This issue has been raised before, but I won't ding you 'cause we don't have a full-text search engine available anyway (hey, we suck when you think about it! oh well, I have some ideas for summer...)
We need to move into a mode where our porting efforts for upgrades include doing upgrade SQL files wherever possible (isn't as possible for PG as it is for Oracle, but I think we can satisfy the immediate needs to a great extent).
There's a more global problem we don't have control over, which is the Postgres paradigm that built-in types and functions are defined in Postgres header files used to compile the engine. When these change (and I have the dubious honor of being the source of one such change, when I added the capability to index columns of type boolean to Postgres), you have to init a new database and reload it from a previous pg_dump.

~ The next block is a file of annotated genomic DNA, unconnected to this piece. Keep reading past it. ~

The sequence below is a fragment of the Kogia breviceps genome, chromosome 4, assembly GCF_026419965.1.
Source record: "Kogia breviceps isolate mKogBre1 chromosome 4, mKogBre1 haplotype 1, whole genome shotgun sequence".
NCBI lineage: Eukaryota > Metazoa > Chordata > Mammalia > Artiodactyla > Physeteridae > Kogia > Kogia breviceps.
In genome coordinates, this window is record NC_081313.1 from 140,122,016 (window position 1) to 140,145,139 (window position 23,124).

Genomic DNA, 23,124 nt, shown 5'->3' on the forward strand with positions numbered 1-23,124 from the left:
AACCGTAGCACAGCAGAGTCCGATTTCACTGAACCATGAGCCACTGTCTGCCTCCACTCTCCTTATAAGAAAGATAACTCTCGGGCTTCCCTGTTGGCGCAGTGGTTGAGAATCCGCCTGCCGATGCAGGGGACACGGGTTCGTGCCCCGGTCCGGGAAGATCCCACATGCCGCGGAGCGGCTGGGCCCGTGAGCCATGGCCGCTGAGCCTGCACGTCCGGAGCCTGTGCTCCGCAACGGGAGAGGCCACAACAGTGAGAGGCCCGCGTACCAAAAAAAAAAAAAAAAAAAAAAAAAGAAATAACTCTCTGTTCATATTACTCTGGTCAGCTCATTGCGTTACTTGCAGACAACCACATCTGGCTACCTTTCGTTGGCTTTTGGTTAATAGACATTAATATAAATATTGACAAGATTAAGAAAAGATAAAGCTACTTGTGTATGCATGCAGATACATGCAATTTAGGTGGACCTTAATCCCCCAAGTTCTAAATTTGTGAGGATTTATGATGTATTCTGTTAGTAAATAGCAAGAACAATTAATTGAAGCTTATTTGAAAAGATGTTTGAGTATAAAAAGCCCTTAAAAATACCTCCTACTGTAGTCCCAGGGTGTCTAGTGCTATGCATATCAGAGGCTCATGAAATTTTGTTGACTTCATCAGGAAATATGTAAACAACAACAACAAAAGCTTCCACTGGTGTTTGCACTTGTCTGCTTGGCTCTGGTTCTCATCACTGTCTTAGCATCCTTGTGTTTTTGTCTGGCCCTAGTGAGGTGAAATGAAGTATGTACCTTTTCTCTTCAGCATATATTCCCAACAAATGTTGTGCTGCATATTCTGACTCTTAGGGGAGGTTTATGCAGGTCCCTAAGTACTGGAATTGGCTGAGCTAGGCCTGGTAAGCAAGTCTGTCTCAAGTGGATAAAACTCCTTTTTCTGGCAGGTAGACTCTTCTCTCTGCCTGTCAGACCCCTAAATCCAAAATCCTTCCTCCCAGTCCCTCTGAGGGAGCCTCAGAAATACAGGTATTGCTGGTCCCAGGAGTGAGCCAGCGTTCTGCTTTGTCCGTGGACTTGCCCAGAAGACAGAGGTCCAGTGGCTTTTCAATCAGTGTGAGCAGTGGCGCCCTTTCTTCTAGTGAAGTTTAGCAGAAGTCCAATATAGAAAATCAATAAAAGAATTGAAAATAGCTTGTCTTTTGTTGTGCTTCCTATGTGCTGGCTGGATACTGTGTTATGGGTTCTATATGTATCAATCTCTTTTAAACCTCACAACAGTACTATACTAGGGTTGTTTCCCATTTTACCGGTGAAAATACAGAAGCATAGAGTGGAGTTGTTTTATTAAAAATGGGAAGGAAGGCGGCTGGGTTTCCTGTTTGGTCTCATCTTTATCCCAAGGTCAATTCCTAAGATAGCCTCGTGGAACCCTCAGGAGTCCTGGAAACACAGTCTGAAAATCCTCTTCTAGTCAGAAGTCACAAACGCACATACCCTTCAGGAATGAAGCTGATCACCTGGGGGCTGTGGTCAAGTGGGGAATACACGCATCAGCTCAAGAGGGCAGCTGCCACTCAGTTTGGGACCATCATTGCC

Long-term, this is one of the more insidious strikes against Postgres. There are ways to fix it, obviously, for many cases (define more of the functionality in SQL rather than in C header files, perfectly possible in today's PG but not how it is done).
Postgres is a horrid offender in this regard, but not the only one. My understanding is that even Oracle has forced such things on users in times past...
Still doesn't make it right, though!